Prince Harry and Meghan Markle Face Trial by SpotifyBloombergOpinion
(Bloomberg Opinion) -- Spotify Technologies SA pulled off a royal coup by announcing an exclusive podcast deal with the Duke and Duchess of Sussex this week. But in a sense, Prince Harry and Meghan Markle need the venture to be a success more than the music streaming giant does.
The Stockholm-based company has gone on a recent podcast bender, spending more than $1 billion to acquire production houses and technology firms and sign exclusive agreements with figures such as the Obamas and comedian Joe Rogan. These efforts have helped double its stock price this year.
The push into podcasts is astute because it should boost Spotify’s profitability and ability to attract new users. The earnings potential of the company’s core music business is held back by the fixed percentage of revenue it pays the recording industry in the form of royalties. Podcasts, on the other hand, have economies of scale. There’s a one-off production cost, so the profit margin increases as the audience grows. Podcast listeners also skew younger and college-educated, making them appealing to advertisers. Cha-ching.
And just as Netflix Inc. found that exclusive video programming can accelerate subscriptions, Spotify is gambling that podcasts can do the same. Chief Executive Officer Daniel Ek told investors in October that almost one in five podcasts on Spotify was an original exclusive.
Meanwhile, exclusive music content is hard to come by. Although streaming has helped make the recording industry financially viable again, musicians still make the lion’s share of their income from touring. They therefore want their tunes to reach the greatest possible audience to foster demand for their live shows. It’s simply not in their interest to restrict their music to just one platform, be it Spotify, Apple Music, Amazon Music or YouTube Music.
Such exclusives that exist are usually temporary: The accompanying album to Mariah Carey’s “Magical Christmas Special” on Apple TV+ was restricted to Apple Music for only a week before becoming available elsewhere. That may have encouraged some additional subscriptions, but probably not many. Even Beyonce and Jay-Z, part-owners of the streaming service Tidal, only made their 2018 album “Everything is Love” exclusive to that platform for a few days.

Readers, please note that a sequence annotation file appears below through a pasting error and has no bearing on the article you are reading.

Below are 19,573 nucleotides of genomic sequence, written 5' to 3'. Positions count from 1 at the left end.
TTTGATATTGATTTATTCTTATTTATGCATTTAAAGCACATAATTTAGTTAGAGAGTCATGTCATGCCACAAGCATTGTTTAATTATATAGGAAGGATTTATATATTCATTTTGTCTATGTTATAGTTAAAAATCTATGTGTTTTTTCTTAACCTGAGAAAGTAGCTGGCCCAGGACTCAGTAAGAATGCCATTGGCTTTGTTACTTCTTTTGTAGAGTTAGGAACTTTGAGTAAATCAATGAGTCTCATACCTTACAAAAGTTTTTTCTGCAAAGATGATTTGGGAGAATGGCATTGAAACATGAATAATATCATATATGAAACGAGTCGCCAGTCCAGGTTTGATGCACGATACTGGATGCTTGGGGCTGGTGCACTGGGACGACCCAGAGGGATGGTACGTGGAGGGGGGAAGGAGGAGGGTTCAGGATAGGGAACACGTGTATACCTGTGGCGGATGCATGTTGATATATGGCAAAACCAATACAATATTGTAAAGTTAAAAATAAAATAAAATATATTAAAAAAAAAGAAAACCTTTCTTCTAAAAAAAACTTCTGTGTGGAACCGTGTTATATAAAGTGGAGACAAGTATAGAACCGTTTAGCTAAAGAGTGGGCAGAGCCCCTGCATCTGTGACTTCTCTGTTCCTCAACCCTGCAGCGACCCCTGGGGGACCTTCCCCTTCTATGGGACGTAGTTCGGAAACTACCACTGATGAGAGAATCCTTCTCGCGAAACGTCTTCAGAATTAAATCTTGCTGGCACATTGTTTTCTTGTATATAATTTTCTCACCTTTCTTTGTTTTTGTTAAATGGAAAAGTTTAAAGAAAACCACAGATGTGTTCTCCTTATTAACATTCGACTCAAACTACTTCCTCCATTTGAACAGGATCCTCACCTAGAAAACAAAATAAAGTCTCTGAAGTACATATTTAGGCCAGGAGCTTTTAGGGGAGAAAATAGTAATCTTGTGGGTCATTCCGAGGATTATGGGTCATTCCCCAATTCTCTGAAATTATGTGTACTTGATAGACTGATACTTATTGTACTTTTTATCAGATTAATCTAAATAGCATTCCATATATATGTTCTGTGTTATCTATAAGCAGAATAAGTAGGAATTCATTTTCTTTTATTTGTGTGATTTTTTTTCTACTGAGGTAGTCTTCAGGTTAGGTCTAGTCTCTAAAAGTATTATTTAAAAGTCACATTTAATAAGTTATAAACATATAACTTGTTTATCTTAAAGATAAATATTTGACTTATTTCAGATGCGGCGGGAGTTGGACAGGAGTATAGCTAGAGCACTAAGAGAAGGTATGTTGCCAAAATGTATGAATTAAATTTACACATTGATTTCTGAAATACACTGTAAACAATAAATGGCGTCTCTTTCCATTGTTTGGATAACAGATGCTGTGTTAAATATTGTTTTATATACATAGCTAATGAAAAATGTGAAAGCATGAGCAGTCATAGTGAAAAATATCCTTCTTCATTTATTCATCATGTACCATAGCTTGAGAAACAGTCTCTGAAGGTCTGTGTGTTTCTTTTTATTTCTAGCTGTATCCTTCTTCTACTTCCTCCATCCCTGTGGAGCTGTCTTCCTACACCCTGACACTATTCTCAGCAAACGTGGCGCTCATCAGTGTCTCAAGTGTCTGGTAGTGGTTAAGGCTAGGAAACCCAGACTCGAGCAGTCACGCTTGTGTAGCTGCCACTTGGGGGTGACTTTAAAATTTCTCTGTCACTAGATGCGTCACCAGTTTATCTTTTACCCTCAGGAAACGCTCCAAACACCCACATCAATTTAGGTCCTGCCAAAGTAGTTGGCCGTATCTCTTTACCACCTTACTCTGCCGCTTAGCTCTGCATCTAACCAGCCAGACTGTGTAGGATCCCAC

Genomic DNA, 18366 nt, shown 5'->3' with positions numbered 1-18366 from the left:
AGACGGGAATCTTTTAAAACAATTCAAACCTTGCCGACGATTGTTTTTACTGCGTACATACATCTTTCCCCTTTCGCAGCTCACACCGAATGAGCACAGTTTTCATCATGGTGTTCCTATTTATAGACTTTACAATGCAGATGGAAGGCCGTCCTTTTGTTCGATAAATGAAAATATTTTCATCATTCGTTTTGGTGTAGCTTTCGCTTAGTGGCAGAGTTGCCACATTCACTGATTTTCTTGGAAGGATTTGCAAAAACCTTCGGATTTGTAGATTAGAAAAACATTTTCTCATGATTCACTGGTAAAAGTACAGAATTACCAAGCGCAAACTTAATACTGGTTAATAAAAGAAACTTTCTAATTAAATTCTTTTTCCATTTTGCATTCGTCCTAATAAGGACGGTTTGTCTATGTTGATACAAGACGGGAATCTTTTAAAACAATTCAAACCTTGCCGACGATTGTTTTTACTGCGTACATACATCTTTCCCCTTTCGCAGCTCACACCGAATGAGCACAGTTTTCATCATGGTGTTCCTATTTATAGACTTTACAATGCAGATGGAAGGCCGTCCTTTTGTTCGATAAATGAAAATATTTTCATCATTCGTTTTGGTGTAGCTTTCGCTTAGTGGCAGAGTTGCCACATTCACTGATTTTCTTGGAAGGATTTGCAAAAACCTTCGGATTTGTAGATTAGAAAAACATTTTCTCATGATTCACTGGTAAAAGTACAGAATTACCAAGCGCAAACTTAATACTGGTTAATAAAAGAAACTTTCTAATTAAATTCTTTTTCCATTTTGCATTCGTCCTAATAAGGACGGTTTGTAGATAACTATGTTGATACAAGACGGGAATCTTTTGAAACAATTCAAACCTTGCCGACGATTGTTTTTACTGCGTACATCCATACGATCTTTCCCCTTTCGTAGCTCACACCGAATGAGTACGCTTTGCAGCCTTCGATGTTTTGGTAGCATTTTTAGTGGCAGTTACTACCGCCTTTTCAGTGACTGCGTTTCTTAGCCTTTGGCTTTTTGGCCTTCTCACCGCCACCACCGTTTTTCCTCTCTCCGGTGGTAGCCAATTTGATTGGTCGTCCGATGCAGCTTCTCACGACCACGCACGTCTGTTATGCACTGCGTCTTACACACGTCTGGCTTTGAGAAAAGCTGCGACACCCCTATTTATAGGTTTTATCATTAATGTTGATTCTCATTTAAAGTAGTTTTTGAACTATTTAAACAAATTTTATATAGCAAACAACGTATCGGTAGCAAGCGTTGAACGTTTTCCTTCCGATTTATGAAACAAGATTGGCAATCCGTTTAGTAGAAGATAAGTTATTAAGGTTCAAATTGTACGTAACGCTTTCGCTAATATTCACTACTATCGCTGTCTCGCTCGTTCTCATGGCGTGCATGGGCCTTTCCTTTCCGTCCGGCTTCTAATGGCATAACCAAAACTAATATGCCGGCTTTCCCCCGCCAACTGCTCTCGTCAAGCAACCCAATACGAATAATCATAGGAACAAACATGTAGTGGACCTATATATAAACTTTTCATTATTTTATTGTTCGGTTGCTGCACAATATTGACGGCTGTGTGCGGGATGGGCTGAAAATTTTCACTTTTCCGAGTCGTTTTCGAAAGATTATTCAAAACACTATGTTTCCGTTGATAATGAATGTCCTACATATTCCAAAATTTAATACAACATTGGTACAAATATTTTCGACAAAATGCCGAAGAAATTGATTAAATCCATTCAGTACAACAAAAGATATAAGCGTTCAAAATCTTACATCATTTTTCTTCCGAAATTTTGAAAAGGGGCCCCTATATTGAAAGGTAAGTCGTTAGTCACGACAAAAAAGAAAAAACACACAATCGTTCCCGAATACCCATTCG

So far there is little detail about Meghan and Harry’s “multi-year” agreement with Spotify, beyond that it will encompass several different series starting with a Christmas special. The financial value is unclear, though it will probably be far less than Rogan’s $100 million arrangement.
What we do know is this show will be the first serious test of the couple’s creative chops. Their royal status secured them the contracts — they also signed a production deal with Netflix in September — but now is when the rubber really hits the road.
Although I’m sure Spotify CEO Ek wants their productions to be compelling, the deal doesn’t represent a significant risk for him. The Sussexes will bring an audience with them, and therefore subscribers, irrespective of how good the shows turn out to be. The Swedish firm is betting it has enough other appealing content that any new listeners will stick around. One show can drive a sign-up, but it alone is unlikely to retain it.
Much of the risk instead falls on the Sussexes and their production company Archewell. Spotify could readily ditch them if the data show they’re no longer attracting listeners. There is evidence that it’s better to invest in fewer, higher quality programs, which may explain why the morass of undifferentiated interview-style shows are often slowly phased out — it’s what’s called the great “podfade.” If the Sussexes produce dross, their reinvention as media impresarios will peter out too.
The couple’s main clout will be the strength of their contact book and ability to rope in other prominent figures. If they can parlay that into good listening, then they’ll benefit just as much as Spotify.
This column does not necessarily reflect the opinion of the editorial board or Bloomberg LP and its owners.
Alex Webb is a Bloomberg Opinion columnist covering Europe's technology, media and communications industries. He previously covered Apple and other technology companies for Bloomberg News in San Francisco.
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